Of course, even earlier there had been attempts at reviving the worship of the Hellenic gods with varying degrees of fidelity to the past. Frederick Adams’ creation of Feraferia in the 1950s, the girls at Barnard College who put on reenactments of ancient Greek festivals and wrote passionate hymns to the gods in the 1930s, Ernest Westlake’s Order of Woodcraft Chivalry which taught young children to venerate Dionysos and Artemis in the ’20s, Sir Francis Dashwood who built temples to the Hellenic gods and carried out rituals in their honor in the 18th century and Thomas Morton and the Merry-mount colonists who were celebrating rites in honor of Flora and Dionysos back in the 1600s all come to mind, though they were hardly alone in their endeavors. Even further back you’ve got Georgius Gemistus Plethon who tried to institute a Hellenic polytheist state on the ancient model in Greece and was responsible for the founding of the Platonic Academy in Italy.
So no. We haven’t been doing this for “barely a decade.” Perhaps eventually polytheists and reconstructionists will feel their recent history is worthy enough to be preserved too.
And in the myth of Zeus’ birth they introduced Kronos as accustomed to swallow his children immediately after their birth, and Rhea as trying to keep her travail secret and, when the child was born, to get it out of the way and save its life by every means in her power; and to accomplish this it is said that she took as helpers the Kouretes, who, by surrounding the goddess with tambourines and similar noisy instruments and with war-dance and uproar, were supposed to strike terror into Kronos and without his knowledge to steal his child away. (Strabo, Geography 10.3.11)
What if this is how syncretism works? When one god devours another, they absorb all of their powers, attributes, myths and cultus.
Zeus swallowed the phallos of the first-born king, onto which all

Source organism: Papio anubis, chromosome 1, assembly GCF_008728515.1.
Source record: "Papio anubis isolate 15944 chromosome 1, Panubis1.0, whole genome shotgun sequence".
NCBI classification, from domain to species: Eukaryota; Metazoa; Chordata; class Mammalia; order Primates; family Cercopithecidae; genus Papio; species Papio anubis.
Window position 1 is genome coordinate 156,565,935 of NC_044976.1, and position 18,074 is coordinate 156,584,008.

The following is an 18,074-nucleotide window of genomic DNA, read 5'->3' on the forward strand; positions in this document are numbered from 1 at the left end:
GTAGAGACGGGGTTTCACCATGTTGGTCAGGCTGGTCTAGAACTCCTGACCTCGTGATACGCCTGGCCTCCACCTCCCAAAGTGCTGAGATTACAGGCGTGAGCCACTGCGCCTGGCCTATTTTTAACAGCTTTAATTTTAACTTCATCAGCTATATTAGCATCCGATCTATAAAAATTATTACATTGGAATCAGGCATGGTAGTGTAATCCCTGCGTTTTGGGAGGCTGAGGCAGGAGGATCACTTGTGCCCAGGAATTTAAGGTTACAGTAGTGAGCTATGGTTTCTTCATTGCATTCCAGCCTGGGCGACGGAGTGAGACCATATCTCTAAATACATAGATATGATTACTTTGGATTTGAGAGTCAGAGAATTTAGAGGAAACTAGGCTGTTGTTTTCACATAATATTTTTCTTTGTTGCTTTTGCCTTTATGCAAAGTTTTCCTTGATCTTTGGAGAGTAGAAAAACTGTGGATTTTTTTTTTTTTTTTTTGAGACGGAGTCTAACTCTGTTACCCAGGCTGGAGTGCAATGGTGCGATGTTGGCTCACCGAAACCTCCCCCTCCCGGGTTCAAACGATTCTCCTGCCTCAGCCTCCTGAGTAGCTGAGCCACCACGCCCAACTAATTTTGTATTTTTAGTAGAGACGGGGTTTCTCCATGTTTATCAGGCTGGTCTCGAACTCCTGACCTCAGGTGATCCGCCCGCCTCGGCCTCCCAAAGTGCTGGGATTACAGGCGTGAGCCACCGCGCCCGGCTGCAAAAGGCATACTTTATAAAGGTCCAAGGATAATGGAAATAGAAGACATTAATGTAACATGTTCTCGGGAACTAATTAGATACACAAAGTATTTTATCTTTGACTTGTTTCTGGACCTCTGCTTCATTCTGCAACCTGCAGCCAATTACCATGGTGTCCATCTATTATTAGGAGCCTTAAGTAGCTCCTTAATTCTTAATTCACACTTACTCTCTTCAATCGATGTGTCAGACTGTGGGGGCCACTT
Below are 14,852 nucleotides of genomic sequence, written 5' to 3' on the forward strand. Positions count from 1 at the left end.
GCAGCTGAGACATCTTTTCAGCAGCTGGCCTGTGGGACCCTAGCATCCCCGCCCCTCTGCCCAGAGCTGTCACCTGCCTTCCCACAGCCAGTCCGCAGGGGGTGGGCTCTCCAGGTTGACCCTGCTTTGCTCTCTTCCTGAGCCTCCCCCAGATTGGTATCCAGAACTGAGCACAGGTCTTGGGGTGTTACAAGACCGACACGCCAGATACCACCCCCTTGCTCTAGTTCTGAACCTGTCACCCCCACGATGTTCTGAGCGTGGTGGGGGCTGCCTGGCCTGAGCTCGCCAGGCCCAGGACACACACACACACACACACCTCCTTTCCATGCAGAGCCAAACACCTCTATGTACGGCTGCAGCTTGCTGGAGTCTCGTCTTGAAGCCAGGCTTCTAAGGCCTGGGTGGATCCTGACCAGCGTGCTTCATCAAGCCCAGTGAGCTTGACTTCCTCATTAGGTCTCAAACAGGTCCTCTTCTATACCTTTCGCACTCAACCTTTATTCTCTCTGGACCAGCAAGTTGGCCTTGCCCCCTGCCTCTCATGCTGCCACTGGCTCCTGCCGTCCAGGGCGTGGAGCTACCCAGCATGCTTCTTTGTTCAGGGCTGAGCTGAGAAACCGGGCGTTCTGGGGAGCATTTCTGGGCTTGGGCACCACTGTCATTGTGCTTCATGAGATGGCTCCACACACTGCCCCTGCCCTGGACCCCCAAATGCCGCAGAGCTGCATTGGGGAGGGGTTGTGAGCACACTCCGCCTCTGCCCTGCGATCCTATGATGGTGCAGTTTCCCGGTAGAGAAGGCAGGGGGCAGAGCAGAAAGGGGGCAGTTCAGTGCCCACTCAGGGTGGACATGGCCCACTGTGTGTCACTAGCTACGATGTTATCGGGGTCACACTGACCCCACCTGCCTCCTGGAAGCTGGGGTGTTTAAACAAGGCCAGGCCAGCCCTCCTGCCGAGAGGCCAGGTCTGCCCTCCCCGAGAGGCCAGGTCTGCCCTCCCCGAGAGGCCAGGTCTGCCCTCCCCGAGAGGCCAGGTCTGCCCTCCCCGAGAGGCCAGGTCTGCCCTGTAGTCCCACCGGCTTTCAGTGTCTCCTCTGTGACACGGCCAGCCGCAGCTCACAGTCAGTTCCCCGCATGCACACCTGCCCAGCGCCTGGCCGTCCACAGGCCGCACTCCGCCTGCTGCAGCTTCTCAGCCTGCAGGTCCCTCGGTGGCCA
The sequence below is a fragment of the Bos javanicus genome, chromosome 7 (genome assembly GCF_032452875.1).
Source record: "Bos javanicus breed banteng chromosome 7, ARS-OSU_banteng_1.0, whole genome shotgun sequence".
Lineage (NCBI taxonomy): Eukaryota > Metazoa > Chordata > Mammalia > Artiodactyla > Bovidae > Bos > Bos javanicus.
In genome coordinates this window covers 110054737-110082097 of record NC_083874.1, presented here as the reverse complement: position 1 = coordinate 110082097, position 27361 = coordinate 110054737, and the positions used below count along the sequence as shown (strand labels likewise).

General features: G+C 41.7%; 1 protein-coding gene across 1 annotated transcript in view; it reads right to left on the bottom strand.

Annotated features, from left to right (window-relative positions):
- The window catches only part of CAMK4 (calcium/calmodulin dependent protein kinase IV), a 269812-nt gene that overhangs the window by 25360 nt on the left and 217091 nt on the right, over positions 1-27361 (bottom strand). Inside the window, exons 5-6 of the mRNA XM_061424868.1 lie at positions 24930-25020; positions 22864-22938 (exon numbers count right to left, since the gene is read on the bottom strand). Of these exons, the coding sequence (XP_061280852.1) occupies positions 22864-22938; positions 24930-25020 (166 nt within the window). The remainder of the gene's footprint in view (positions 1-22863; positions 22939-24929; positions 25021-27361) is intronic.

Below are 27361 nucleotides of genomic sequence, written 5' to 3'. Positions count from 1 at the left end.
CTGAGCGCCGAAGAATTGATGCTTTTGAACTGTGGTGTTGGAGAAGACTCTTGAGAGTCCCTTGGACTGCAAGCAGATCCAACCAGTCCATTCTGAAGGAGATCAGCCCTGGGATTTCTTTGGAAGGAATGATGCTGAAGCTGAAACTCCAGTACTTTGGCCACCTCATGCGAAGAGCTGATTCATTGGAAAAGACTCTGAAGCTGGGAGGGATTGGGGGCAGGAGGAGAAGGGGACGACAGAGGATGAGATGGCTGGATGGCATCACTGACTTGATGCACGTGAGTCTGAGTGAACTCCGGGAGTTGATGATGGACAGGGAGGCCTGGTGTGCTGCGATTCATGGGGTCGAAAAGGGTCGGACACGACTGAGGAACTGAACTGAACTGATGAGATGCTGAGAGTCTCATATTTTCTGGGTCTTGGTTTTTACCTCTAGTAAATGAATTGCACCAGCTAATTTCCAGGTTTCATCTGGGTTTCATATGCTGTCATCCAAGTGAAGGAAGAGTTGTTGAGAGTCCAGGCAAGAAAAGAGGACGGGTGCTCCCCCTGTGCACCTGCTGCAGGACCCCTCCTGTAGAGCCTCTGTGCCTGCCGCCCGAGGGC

the immortals grew (or: clung fast), blessed gods and goddesses
and rivers and lovely springs and everything else
that had been born then; and he himself became solitary
(Orphic theogony quoted in Derveni papyrus)
And since the gods are athanatos it need not be the end of their activity – they just have to do it from a distance. Perhaps they continue exerting an influence on their host, slightly altering their personality, which is why Isis Thesmophoros is so markedly different from Aset.
This also explains why Dionysos is nuttier than a Turkish bathhouse. I’m aware of more than 120 distinct syncretic forms of him, and I’m sure that’s just scratching the surface. You ever been entheos? It can be a lot like Vergil describes in the sixth book of the Aeneid:
But the prophetess, not yet able to endure Apollo, raves in the cavern,
swollen in stature, striving to throw off the god from her breast;
he all the more exercises her frenzied mouth, quelling her wild heart,
and fashions her by pressure.
Now imagine having a legion of gods and daimones crawling around inside you.
Which is one of the reasons I found this lovely song so apt:
Zagreus sits inside your head
Zagreus lives among the dead
Zagreus sees you in your bed
And eats you when you’re sleeping
Zagreus at the end of days
Zagreus lies all other ways
Zagreus comes when time’s a maze
And all of history’s weeping
Zagreus taking time apart
Zagreus fears the hero heart
Zagreus seeks the final part
The reward he is reaping
Zagreus sings when all is lost
Zagreus takes all those he’s crossed
Zagreus wins and all is cost
The hero’s hearts he’s keeping
Zagreus seeks the hero’s ship
Zagreus needs the web to rip
Zagreus sups time at a drip
And life aside, he’s sweeping
Zagreus waits at the end of the world
For Zagreus is the end of the world
His time is the end of time
His moment is Time’s undoing
The Titans didn’t trick Dionysos with their childish crepundia – he let himself get eaten, so that he could transform them from within their bellies. Sort of like what happens when you imbibe.
The beginning of their drinking dates from the reign of Psammetichus; before that they did not drink wine nor use it in libation as something dear to the gods, thinking it to be the blood of those who had once battled against the gods, and from whom, when they had fallen and had become commingled with the earth, they believed vines to have sprung. This is the reason why drunkenness drives men out of their senses and crazes them, inasmuch as they are then filled with the blood of their forbears. These tales Eudoxus says in the second book of his World Travels are thus related by the priests. (Plutarch, On Isis and Osiris 353e)